Terrorism and Extremism

Boko Haram and Children’s Education

© GEOATLAS - GRAPHI-OGRE | shutterstock.com
© GEOATLAS – GRAPHI-OGRE | shutterstock.com

Nigerian terror group Boko Haram made worldwide headlines when it audaciously abducted more than 250 girls aged sixteen to eighteen from the Government Secondary School in Chibok, Nigeria on the night of April 14th, 2014. Its leader, Abubakar Shekau, then emerged in a video message threatening to sell these girls into slavery, claiming that Allah had given him permission to do so. This terrorist group is known officially as Jama’at Ahl-e-Sunnah Lidda’awa wal-Jihad – which translates to ‘Congregation of the People of Tradition for Preaching and Jihad’ – but is more commonly referred to as Boko Haram.

Boko’, in local Hausa language, means something deceitful and fraudulent. Over time, as sentiments towards the West turned increasingly negative, this word began to be used as a colloquial term to refer to Western education. Thus, the term Boko Haram is a phrase that has become widely accepted to mean, ‘Western Education is forbidden (or a sin)’. This terrorist group is fundamentally opposed to any education it deems to be influenced by ‘the West’ but also more generally opposes any education of girls.

Muslims worldwide had known about Boko Haram and its despicable actions long before it stepped into the international spotlight for its mass abduction and threats of enslavement. And as expected, Muslims have spoken out for years to condemn Boko Haram’s politically motivated campaign of murder, bombings, kidnappings, suicide attacks and prison breaks. For a devout Muslim grounded in the true teachings of Islam, the latest abduction of Nigerian schoolgirls is the most recent and heinous act in a series of behavior that has absolutely no basis in the teachings of Islam. Muslims often respond to such depraved abuses with the knowledge that terrorists like Boko Haram will receive a severe punishment by Divine decree, for the Prophet Muhammadsa had himself once said, “Allah will chastise those in the next world who persecute His people in this one.”[1]

Although it is undeniably clear that abducting children and selling them into bondage is a gross violation of Islamic doctrine, this incident in Nigeria offers the world at large the opportunity to reflect on the Islamic commandments regarding education and how to properly raise children. Although no just, right-minded person would even consider abducting a child, let us ponder over whether we understand Islam’s emphasis on properly raising a child. The Prophet Muhammadsa had once stated to his companions “No father can bestow on his child a gift more precious than good upbringing.”[2} Despite living in this modern age and possessing the ability to give children valuable gifts, God has instructed that no gift will be as precious and valuable as that of a good upbringing.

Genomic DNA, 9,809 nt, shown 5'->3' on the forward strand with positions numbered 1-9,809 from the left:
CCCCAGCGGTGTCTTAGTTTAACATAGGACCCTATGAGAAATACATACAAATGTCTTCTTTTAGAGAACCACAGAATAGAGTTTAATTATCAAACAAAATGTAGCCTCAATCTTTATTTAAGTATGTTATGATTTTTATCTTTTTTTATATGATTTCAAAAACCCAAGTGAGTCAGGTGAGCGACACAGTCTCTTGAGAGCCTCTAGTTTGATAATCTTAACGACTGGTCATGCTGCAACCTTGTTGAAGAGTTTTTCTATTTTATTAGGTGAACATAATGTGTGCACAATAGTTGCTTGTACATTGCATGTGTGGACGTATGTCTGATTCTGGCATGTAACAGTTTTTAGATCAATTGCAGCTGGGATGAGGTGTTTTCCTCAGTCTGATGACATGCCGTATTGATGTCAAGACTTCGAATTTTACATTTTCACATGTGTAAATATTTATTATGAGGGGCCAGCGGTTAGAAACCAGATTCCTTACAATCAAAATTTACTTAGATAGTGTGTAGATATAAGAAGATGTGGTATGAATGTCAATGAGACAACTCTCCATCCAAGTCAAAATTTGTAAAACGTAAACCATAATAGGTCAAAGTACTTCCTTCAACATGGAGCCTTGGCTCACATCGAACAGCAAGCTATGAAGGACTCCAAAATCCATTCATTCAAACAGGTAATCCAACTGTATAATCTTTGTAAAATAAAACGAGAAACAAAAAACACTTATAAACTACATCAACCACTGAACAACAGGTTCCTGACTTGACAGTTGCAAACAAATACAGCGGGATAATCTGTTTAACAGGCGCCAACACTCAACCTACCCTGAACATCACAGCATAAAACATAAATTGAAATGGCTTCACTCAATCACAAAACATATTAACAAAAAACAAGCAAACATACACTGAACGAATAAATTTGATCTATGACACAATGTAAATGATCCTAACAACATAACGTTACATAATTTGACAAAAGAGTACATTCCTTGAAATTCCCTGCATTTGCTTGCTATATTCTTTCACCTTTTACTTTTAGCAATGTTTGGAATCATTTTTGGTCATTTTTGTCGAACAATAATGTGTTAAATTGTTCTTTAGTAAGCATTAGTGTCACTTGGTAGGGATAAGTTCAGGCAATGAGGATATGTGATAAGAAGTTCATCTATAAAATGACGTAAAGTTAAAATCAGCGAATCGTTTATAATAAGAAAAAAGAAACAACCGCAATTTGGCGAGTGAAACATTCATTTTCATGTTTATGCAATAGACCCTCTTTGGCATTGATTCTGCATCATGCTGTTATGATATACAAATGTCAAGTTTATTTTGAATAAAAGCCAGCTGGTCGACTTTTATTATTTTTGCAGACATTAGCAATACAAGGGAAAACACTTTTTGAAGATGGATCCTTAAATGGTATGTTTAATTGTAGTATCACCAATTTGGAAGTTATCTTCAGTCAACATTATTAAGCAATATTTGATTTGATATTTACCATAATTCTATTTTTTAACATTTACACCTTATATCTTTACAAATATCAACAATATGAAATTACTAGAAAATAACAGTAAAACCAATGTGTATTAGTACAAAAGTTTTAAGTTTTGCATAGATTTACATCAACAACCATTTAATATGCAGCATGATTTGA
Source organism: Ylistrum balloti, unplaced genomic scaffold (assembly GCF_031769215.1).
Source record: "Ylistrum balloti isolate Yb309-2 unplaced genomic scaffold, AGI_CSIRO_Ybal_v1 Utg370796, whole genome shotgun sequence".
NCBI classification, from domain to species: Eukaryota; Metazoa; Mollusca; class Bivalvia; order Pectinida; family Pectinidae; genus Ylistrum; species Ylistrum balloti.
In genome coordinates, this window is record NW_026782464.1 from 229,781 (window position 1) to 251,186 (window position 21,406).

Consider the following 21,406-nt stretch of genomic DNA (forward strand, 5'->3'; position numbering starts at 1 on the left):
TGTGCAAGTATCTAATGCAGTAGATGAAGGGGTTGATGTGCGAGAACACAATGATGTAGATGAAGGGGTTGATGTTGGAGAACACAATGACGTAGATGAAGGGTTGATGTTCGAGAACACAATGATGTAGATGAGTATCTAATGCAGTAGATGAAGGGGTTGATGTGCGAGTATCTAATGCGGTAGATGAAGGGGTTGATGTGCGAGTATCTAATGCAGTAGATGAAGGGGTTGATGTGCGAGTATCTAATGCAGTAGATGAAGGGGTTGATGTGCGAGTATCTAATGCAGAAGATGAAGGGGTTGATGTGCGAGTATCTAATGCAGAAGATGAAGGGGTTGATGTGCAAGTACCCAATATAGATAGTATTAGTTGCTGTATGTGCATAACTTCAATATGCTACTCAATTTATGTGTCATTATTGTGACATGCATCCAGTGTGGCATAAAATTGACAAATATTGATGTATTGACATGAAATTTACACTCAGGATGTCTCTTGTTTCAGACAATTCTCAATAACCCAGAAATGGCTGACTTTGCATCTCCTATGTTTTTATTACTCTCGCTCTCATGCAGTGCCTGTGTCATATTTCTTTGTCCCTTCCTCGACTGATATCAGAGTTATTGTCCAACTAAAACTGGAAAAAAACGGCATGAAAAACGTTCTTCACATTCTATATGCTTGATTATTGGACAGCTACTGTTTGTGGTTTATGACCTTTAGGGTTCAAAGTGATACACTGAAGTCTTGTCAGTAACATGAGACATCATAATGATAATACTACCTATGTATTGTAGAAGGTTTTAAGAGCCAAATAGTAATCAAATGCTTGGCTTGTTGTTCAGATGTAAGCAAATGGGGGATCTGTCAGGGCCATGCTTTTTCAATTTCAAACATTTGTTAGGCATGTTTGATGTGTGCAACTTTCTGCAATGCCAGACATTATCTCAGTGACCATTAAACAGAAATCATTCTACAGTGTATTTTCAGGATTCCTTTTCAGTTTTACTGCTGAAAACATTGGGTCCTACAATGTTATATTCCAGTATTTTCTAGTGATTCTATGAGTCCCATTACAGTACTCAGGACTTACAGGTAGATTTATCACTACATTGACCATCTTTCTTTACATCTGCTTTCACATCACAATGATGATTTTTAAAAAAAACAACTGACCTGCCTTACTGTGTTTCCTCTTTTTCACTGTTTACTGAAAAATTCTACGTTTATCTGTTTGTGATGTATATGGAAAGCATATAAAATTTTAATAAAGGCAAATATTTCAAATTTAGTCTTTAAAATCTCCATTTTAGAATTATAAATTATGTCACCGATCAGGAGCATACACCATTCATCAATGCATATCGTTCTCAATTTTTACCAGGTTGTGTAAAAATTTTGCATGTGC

Islam lays great importance on education and commands parents to raise children in the best manner, regardless of gender. By commanding his followers to “Be mindful of your duty to Allah and act equitably between your children” the Prophet Muhammadsa has made it clear that preference cannot be given to one child over another or a son over a daughter. In order to live up to these words of the Prophet of Islamsa, Muslims must remember that our daughters are to be given the same access and opportunity to education, guidance and affection as our sons.

The Prophetsa addressed this commandment of equity very clearly when he said, “He who has a daughter and does not bury her alive, nor humiliate her, nor give a son preference over her will be admitted to Paradise by Allah.”[3] In effect, he builds upon the Qur’an’s instructions to stop the vile pre-Islamic Arab custom of killing newborn girls by further elaborating that God expects parents to protect their daughters from humiliation and to avoid giving their sons any preference over their daughters.

© Lorimer Images | shutterstock.com
© Lorimer Images | shutterstock.com

These are just a few of the many accounts and traditions that speak about gender equality and access to education in Islam. With this in mind, how can Muslims adhere to teachings of a group such as Boko Haram? How can such a group even conceive that Islam would sanction the barring of education for girls while allowing education for boys? This is a clear and blatant violation of the Prophet Muhammad’ssa instructions. Their barbaric actions expose their absolute ignorance of Islam, thereby revealing that the motivation for their brutality and injustice is not religion, but in fact political control. Although the average Muslim parent would not think of physically barring their daughter from education, perhaps some may find themselves complacent in the pursuit of higher education for their sons as compared to their daughters. The Prophetsa of Islam specifically laid great emphasis on not only the education of all children but specifically of daughters, saying “If a daughter is born to a person and he brings her up, gives her a good education and trains her in the arts of life, I shall myself stand between him and hellfire.”[4]